NAACP SEEKS TO REMOVE STUDENTS FROM CONFEDERATE EVENTS
BY ELGIN JONES
HOMESTEAD — The Miami-Dade NAACP has asked the school district to bar students from participating in events where Confederate flags and uniforms are displayed.
Brad Brown, the NAACP’s vice president, and Rosemary Fuller, chairperson of the Homestead/Florida City Human Relations Board, met with Miami-Dade Deputy School Superintendent Freddie Woodson on Tuesday, April 14 to request the ban.
Woodson could not be reached for comment about the meeting, and did not return calls about the possible ban, but Fuller expressed optimism.
“He [Woodson] was very concerned and said he is going to try to resolve it,” said Fuller, who said she believes there will likely be counter protests during next year’s Veterans Day parade if Confederate States organizations are allowed to participate, as they did last year.
She said the situation could lead to unrest.
“We’re bringing this to their attention because if these kids go out there, and things get out of hand, we don’t want to see anyone of them harmed because this is a safety issue, as well as one involving civil rights,” she said.
The issue arose late last year after the Homestead/Florida City Chamber of Commerce decided to allow the Sons of Confederate Veterans to participate in the 2008 Veterans Day parade the chamber organized on Nov. 11 in Homestead.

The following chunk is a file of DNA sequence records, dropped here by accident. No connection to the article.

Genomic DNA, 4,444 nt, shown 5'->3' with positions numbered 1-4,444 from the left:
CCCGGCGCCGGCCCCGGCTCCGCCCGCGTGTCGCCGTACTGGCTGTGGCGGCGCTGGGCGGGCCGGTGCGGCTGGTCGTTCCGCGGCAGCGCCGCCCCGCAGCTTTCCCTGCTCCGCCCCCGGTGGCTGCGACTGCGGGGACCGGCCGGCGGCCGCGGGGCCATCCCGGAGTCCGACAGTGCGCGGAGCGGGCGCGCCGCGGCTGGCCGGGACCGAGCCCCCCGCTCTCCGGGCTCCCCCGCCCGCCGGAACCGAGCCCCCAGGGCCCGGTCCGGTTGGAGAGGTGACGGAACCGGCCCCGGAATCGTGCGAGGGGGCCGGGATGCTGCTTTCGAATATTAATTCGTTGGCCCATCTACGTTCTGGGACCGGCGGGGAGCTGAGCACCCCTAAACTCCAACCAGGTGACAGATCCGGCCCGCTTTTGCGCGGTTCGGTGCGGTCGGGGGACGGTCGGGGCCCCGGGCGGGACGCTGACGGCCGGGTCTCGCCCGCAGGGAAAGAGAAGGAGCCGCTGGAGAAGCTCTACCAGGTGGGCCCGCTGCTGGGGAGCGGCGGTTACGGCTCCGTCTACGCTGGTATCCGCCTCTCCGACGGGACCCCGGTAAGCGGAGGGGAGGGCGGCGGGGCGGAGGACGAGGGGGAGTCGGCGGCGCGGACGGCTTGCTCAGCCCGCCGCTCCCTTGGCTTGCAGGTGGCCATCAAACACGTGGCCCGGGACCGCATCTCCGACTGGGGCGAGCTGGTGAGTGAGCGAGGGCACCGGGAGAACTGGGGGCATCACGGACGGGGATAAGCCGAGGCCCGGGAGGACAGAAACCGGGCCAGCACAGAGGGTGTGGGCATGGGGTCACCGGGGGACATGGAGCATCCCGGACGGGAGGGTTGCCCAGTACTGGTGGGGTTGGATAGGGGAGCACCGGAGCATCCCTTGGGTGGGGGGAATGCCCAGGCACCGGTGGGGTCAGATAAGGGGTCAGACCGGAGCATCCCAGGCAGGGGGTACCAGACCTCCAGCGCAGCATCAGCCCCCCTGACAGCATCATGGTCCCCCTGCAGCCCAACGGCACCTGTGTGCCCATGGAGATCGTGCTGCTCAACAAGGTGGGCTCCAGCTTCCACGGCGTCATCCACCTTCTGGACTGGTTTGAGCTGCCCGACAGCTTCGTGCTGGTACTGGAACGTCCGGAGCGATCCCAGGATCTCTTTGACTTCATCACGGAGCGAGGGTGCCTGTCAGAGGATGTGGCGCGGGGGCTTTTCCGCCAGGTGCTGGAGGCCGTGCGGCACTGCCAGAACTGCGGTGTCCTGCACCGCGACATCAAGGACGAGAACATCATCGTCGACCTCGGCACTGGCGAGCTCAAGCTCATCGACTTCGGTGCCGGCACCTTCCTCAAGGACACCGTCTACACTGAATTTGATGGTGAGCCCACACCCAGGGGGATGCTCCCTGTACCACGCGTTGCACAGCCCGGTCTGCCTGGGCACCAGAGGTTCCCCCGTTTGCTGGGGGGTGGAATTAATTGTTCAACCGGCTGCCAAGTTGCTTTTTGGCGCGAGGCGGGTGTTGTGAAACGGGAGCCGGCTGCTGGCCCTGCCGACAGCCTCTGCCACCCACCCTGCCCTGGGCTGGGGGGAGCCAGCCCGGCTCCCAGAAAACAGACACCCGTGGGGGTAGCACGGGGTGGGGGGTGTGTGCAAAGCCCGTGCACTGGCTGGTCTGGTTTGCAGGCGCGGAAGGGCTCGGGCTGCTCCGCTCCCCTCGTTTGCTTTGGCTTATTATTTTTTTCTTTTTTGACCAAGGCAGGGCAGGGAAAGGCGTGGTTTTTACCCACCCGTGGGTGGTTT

Black parade attendees said they were surprised by the display of the Confederate battle flags, and were caught off guard
at seeing people dressed in Confederate Army uniforms marching during the event.
African Americans around the country say the Confederate flag is a reminder of slavery in the old South. Supporters of the flag say it is an expression of southern pride.
Homestead city officials said they only provide logistical and in-kind support for the Veterans Day event, and therefore have no say in which groups are allowed. Chamber of Commerce officials insist that this is a matter of free speech, and that they have no intention of banning
Confederate States organizations from future parades.
“I have not heard about any requests to the school district regarding the parade. But, I will say that the basic issue here is still legality and civil rights,” wrote Mary Finlan, executive director of the Greater Homestead/Florida City Chamber of Commerce in an email sent to the newspaper. “For example, the city and the chamber have received more complaints (including those from some members of the HRB) about the perceived offensive nature of the dances that were performed by the students who accompanied some of our public middle school and high school bands in the parade, than complaints of any other nature.”
The NAACP is requesting full prohibition on public schools and student participation in events that allow Confederate States groups or their flags. The civil rights organization also plans to ask other parade participants not to take part in the parade if there is Confederate paraphernalia in it.